2016 PokerStars and Monte-Carlo® Casino EPT Grand Final

€5,300 Main Event
Days: 6

Jan Bendik Wins 2016 EPT Grand Final Main Event for €961,800

Level 34 : 125,000-250,000, 50,000 ante
Jan Bendik wins!
Jan Bendik wins!

Jan Bendik won the 2016 PokerStars and Monte-Carlo® Casino EPT Grand Final €5,300 Main Event for a staggering €961,800, beating a field of 1,098 players.

EPT Season 12 was called the season of the "reg," with all the titles going to already well-established and experienced players. Bendik fit right in with that bunch, with years on the tour, two earlier appearances at EPT final tables, and the title of EPT Player of the Year back in Season 9.

On the penultimate day, the final table of eight players was reached, but play continued till the tournament was down to its final six. The two most established names of the final eight made their exit before the day was done, with Italian super high roller Dario Sammartino hitting the rail in eighth and former November Niner Antoine Saout departing in seventh.

The final six started out with a big discrepancy in chip counts. You had the haves, with Adrien Allain and Jimmy Guerrero with over 110 big blinds, and the have nots, with around 25 big blinds each.

Oren Rosen was the first to go. He had flown friends and family over from Israel to witness him playing the biggest final table of his career, but unfortunately, he had to settle for sixth place when he ran ace-jack into Jan Bendik's ace-king.

It took some time for the next player to go, but then they exited in pretty rapid fashion. Pierre Calamusa first hit a pure two-outer with kings all in on the turn against Jan Bendik's flopped trips. The miracle king on the river saved him then, but in the end he would part ways with his stack anyway. He got down to a push-or-fold amount and got it in with ace-four against ace-jack. A jack on the flop ended it all for the rising French star.

Calamusa's bust out was after a hand that could have changed the entire dynamic of the final table, when the two chip leaders clashed in a huge pot. Allain four-bet nine-six suited against Guerrero, and the latter made the call out of position with ace-queen. By the time the river was out there, both players hadn't improved, but Allain had all of his chips in the middle anyway. Guerrero was very close to calling the all-in bet with nothing but ace-high, but decided against it, and Allain got away with what must have been the biggest bluff of his career.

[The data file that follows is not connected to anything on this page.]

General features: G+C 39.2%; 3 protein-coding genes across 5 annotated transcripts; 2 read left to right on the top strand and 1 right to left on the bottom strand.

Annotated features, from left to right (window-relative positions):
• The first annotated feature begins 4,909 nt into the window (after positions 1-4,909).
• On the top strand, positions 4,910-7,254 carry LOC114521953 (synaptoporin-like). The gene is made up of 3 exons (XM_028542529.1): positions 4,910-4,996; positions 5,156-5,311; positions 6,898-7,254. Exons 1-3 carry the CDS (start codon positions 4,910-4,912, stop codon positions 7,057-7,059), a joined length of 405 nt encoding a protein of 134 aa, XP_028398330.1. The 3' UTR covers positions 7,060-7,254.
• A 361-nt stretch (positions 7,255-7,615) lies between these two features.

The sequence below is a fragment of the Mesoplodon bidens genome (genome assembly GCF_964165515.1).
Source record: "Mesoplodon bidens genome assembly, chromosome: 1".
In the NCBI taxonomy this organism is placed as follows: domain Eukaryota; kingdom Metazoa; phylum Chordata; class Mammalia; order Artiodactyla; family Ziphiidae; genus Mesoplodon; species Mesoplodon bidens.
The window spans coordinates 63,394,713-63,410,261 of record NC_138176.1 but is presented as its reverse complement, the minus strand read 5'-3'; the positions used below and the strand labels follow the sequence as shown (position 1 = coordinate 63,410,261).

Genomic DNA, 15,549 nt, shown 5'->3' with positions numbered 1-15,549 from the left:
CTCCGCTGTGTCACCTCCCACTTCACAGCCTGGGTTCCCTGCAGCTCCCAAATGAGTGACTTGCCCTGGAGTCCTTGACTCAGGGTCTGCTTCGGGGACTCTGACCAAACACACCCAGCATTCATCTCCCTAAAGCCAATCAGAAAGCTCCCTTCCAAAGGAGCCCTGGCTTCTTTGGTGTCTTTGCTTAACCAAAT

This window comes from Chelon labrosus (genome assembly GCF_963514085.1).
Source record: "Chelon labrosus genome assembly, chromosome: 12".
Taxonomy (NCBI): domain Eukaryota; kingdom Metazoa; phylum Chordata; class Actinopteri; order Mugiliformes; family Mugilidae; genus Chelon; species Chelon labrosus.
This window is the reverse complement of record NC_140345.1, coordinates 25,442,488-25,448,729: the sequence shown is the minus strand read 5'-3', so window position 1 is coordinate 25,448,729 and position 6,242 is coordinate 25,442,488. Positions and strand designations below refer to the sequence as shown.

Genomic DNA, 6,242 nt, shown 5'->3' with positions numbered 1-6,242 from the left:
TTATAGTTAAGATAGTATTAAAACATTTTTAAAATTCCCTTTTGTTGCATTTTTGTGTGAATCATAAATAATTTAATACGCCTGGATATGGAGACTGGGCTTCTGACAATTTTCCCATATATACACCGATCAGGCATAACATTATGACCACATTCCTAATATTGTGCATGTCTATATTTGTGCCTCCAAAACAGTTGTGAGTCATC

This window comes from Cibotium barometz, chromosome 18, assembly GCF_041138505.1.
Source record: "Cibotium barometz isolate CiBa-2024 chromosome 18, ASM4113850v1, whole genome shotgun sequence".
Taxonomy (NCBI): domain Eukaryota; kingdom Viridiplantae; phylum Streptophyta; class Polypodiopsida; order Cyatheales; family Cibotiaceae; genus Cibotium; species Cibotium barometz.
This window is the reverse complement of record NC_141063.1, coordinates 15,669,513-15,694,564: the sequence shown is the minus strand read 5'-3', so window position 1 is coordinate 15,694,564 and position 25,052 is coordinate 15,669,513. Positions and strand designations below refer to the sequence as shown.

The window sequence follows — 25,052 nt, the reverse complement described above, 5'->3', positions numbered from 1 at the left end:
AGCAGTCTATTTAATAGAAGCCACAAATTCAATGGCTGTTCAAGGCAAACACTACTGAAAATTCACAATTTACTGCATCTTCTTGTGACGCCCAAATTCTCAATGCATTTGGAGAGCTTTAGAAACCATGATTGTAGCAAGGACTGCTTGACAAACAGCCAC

Allain was in the driver seat after that, though Guerrero was still firmly in second place.

Asan Umarov, the Kazakhstani player, who had qualified for this event via a €10 Spin & Go, showcased some craftsmanship today. While he was in for a bargain and was playing on by far the biggest stage of his poker career, he at no point showed to be impressed by the setting, other players, or the money involved. His solid play laddered him up to fourth place, shoving correct hands, and laying down others, but in the end he was short and shoved ace-nine into kings. A board full of blanks later saw Umarov hit the rail, collecting €305,660. Not bad of a return on a €10 investment. In the short interview that followed, he assured the audience he would return to the EPT, but first it was time to celebrate with his family and friends back in Kazakhstan.

Down to three-handed play, Bendik gained traction. More and more started to work for him, he won some sizable pots, and was in second place when his two opponents got it in against each other. Guerrero was looking to get back that second-place position when he pushed the action with pocket deuces. Allain wasn't going to throw away his ace-jack and called to put his countryman at risk. An ace and jack on the flop resulted in the one-time overwhelming chip leader departing in third place.

It was the Frenchman, Allain, with roughly 22 million heads up against the Slovakian, Bendik, with roughly 11 million. The two played for quite some time when the internet broke down in the entire building and the live stream went out. The issues were resolved when the two returned from dinner break, and the heads-up match continued.

The two played mano-a-mano for a bit longer, and Allain was in the lead for most of it before Bendik doubled and the two were back to even. Eventually, it was an enormous cooler that was needed to end it all.

Allain flopped a set of eights in a three-bet pot, but the turn gave Bendik a higher set of tens. It got all in on the river and Allain could only stand there in disbelief when he saw his opponent turn over the higher set. Just like that, it all ended.

Bendik was the new EPT Grand Final champion, taking home the first-place prize of €961,800.

Final Table Results

1Jan BendikSlovakia€961,800
2Adrien AllainFrance€577,800
3Jimmy GuerreroFrance€406,850
4Asan UmarovKazachstan€305,660
5Pierre CalamusaFrance€233,800
6Oren RosenIsrael€170,950
7Antoine SaoutFrance€128,340
8Dario SammartinoItaly€91,860

The season started with John Juanda winning EPT Barcelona, followed by Niall Farrell (Malta), Hossein Ensan (Prague), Mike Watson (PCA), and Dzmitry Urbanovich (Dublin) winning titles in an incredible season.

European Poker Tour Season 12 Winners

2015AugustBarcelonaJohn Juanda1,694€1,022,593
2015OctoberMaltaNiall Farrell651€534,330
2015DecemberPragueHossein Ensan1,044€754,510
2016JanuaryPCAMike Watson928$728,325
2016FebruaryDublinDzmitry Urbanovich605€561,900
2016MayGrand FinalJan Bendik1,098€961,800

The European Poker Tour will return to Barcelona for Season 13 August 16-28, and you can expect PokerNews to be there, so stay tuned.

Tags: Adrien AllainJan BendikJimmy GuerreroOren RosenPierre Calamusa